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If you own a MacBook Air from the past couple of years there's really no need to upgrade, but a small spec bump and minor price cut make the most-current Air even more attractive.
While the 13-inch MacBook Pro remains a well-built laptop, it's fallen behind the MacBook Air and Retina Display MacBook Pro in design, lacks higher-end upgrades, and feels too expensive compared with the competition.
This year's MacBook Air opts for gradual improvements rather than anything revolutionary, but lowered prices continue to make it the go-to mainstream recommendation for any MacBook owner-to-be.
Apple keeps the latest MacBook Air updates on the inside, but greatly improved battery life and a lower starting price make up for a lack of flashy design changes.
The latest version of the 13-inch MacBook Air vastly outperforms its predecessor, and can finally be called suitable for mainstream use, instead of relegated as a niche product.
There are other high-res laptops out there, but this year’s more powerful and affordable 13-inch Retina MacBook Pro is one of the best of the bunch, and makes a compelling case for upgrading from the 13-inch Air.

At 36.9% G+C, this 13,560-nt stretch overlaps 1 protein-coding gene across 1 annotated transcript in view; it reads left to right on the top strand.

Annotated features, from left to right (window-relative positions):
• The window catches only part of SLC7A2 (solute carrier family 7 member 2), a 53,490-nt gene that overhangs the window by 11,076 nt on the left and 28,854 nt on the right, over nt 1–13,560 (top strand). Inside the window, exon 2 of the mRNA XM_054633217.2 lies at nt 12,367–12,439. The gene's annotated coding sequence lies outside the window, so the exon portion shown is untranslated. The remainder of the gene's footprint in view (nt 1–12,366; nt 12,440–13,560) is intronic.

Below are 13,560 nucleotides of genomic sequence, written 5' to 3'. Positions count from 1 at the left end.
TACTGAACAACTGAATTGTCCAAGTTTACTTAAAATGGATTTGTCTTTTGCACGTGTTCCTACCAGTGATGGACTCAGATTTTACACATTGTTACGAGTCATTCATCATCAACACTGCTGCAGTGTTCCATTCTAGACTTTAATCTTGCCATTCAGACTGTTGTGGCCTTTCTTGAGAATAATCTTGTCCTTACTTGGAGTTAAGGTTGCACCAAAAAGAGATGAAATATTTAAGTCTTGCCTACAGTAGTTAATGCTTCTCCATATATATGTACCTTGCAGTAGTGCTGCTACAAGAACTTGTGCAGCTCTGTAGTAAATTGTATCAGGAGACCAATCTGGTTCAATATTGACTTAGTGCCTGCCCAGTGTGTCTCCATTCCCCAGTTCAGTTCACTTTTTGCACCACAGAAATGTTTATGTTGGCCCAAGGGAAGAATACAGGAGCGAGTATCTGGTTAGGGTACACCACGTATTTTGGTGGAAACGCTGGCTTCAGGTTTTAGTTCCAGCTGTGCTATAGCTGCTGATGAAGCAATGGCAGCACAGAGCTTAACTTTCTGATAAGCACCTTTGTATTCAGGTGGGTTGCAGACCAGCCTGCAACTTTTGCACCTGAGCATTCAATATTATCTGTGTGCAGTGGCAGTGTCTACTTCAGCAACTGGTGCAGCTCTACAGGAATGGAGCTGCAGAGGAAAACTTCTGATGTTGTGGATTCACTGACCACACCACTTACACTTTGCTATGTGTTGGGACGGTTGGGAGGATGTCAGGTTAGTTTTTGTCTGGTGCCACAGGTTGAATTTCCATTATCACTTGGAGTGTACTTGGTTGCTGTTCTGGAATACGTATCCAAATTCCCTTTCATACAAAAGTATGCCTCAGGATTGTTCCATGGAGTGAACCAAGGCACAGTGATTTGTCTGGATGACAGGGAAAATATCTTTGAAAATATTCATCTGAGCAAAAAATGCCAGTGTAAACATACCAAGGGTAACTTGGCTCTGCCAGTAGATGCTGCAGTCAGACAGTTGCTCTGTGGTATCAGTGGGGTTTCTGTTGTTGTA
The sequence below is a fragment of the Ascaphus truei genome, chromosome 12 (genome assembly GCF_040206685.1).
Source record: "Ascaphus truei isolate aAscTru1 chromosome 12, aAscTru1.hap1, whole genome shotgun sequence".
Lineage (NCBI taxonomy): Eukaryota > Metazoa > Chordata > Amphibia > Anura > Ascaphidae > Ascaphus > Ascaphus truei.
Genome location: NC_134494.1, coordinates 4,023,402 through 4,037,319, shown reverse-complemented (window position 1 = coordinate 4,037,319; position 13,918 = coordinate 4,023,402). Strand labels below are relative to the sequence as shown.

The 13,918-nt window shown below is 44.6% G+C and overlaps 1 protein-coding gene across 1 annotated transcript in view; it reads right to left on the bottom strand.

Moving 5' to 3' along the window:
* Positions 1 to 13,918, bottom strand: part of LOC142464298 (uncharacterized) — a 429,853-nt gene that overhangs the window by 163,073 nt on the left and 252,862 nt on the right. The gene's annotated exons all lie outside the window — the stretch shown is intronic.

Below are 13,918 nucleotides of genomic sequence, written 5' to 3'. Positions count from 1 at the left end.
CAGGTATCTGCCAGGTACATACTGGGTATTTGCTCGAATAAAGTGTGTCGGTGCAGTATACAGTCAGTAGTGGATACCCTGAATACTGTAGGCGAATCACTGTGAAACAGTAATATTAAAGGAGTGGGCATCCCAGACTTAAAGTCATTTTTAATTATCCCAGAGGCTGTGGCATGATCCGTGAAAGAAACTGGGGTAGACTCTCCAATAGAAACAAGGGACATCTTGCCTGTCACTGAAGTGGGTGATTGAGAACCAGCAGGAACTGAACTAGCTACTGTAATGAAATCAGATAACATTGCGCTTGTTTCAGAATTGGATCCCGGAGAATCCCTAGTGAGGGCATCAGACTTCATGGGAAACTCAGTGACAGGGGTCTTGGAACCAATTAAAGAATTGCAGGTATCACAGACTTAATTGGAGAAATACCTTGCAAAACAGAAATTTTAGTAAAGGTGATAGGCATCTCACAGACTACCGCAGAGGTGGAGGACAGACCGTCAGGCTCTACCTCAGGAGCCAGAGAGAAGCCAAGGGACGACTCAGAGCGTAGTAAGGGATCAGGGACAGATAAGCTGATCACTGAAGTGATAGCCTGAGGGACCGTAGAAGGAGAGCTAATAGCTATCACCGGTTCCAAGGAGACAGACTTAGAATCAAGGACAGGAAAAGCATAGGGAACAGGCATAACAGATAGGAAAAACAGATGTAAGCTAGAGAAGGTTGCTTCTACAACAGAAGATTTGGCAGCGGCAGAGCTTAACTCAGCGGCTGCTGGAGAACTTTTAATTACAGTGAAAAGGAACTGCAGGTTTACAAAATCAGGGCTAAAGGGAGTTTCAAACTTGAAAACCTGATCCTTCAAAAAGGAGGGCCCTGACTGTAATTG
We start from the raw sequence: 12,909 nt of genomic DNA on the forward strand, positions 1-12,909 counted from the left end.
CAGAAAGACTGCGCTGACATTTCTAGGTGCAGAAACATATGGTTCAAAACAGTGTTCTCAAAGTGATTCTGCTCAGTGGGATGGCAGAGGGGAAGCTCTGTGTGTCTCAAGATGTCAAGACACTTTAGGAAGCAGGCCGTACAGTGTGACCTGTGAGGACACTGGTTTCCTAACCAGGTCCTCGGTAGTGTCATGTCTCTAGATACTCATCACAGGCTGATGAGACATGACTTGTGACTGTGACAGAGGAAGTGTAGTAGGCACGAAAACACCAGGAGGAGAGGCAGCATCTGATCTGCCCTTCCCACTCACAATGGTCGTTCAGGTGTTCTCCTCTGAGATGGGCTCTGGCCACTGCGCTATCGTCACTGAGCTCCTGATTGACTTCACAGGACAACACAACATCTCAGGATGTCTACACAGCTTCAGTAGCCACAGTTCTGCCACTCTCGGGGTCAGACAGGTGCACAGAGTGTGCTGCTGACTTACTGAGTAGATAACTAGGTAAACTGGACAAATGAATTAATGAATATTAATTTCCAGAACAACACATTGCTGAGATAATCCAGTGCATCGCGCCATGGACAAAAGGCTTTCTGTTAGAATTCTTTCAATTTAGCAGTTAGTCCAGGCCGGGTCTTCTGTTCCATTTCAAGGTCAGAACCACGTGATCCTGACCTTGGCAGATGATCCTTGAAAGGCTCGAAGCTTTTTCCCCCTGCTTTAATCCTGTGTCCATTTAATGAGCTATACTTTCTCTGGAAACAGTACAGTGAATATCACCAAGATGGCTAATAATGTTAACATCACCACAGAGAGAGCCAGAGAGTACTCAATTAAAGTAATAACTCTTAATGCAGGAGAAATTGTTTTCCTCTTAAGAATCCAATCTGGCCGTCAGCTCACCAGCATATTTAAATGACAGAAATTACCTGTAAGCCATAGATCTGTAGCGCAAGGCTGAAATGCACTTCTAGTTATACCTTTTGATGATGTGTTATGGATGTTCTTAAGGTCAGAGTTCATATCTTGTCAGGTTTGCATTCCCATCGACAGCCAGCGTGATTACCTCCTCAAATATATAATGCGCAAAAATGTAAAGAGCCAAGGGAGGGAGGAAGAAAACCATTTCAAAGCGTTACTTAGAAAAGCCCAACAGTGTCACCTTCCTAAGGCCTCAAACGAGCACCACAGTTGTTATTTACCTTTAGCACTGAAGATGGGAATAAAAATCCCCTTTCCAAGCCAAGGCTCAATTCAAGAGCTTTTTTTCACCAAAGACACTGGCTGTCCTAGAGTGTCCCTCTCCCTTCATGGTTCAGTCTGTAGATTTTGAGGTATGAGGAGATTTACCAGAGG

A MacBook Pro is a significant investment, especially when adding in optional upgrades. Cost aside, there's not a better choice (there are, however, some close ties) for an all-around powerhouse that will work in the home, the office, and in between.
The new entry-level $1,199 13-inch MacBook Pro's significant CPU updates and fantastic battery life are nearly as good as what you get in the more expensive $1,499 version.
With the MacBook, Apple has corrected a handful of the iBook's shortcomings, hit a reasonable price point, and delivered a laptop that makes a great compromise between size and portability.
The new 13-inch MacBook Pro uses a faster version of last year's processor, but a graphics chip upgrade and better battery life give it more value for the same price.